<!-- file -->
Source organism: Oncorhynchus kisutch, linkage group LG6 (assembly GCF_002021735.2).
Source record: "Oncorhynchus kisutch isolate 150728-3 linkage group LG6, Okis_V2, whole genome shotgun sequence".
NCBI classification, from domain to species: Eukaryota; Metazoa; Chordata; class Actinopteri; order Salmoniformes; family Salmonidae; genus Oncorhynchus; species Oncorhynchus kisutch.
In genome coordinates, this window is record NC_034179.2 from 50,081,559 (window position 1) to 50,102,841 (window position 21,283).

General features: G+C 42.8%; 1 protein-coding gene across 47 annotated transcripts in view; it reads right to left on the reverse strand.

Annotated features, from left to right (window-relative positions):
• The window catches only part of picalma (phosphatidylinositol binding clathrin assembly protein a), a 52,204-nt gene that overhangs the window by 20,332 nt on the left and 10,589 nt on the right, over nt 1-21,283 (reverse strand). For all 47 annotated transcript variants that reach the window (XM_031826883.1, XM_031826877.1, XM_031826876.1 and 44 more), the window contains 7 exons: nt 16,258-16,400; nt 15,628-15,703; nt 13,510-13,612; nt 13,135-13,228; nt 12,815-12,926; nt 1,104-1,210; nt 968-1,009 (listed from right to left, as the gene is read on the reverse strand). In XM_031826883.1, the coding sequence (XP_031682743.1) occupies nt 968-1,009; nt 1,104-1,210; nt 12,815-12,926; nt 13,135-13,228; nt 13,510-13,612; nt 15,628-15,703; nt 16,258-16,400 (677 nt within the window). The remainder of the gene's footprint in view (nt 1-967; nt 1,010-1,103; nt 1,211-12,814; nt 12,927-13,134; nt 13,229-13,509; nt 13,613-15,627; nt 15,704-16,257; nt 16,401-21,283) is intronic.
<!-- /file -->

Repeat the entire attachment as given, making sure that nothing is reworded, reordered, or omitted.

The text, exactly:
Source organism: Oncorhynchus kisutch, linkage group LG6 (assembly GCF_002021735.2).
Source record: "Oncorhynchus kisutch isolate 150728-3 linkage group LG6, Okis_V2, whole genome shotgun sequence".
NCBI classification, from domain to species: Eukaryota; Metazoa; Chordata; class Actinopteri; order Salmoniformes; family Salmonidae; genus Oncorhynchus; species Oncorhynchus kisutch.
In genome coordinates, this window is record NC_034179.2 from 50,081,559 (window position 1) to 50,102,841 (window position 21,283).

General features: G+C 42.8%; 1 protein-coding gene across 47 annotated transcripts in view; it reads right to left on the reverse strand.

Annotated features, from left to right (window-relative positions):
• The window catches only part of picalma (phosphatidylinositol binding clathrin assembly protein a), a 52,204-nt gene that overhangs the window by 20,332 nt on the left and 10,589 nt on the right, over nt 1-21,283 (reverse strand). For all 47 annotated transcript variants that reach the window (XM_031826883.1, XM_031826877.1, XM_031826876.1 and 44 more), the window contains 7 exons: nt 16,258-16,400; nt 15,628-15,703; nt 13,510-13,612; nt 13,135-13,228; nt 12,815-12,926; nt 1,104-1,210; nt 968-1,009 (listed from right to left, as the gene is read on the reverse strand). In XM_031826883.1, the coding sequence (XP_031682743.1) occupies nt 968-1,009; nt 1,104-1,210; nt 12,815-12,926; nt 13,135-13,228; nt 13,510-13,612; nt 15,628-15,703; nt 16,258-16,400 (677 nt within the window). The remainder of the gene's footprint in view (nt 1-967; nt 1,010-1,103; nt 1,211-12,814; nt 12,927-13,134; nt 13,229-13,509; nt 13,613-15,627; nt 15,704-16,257; nt 16,401-21,283) is intronic.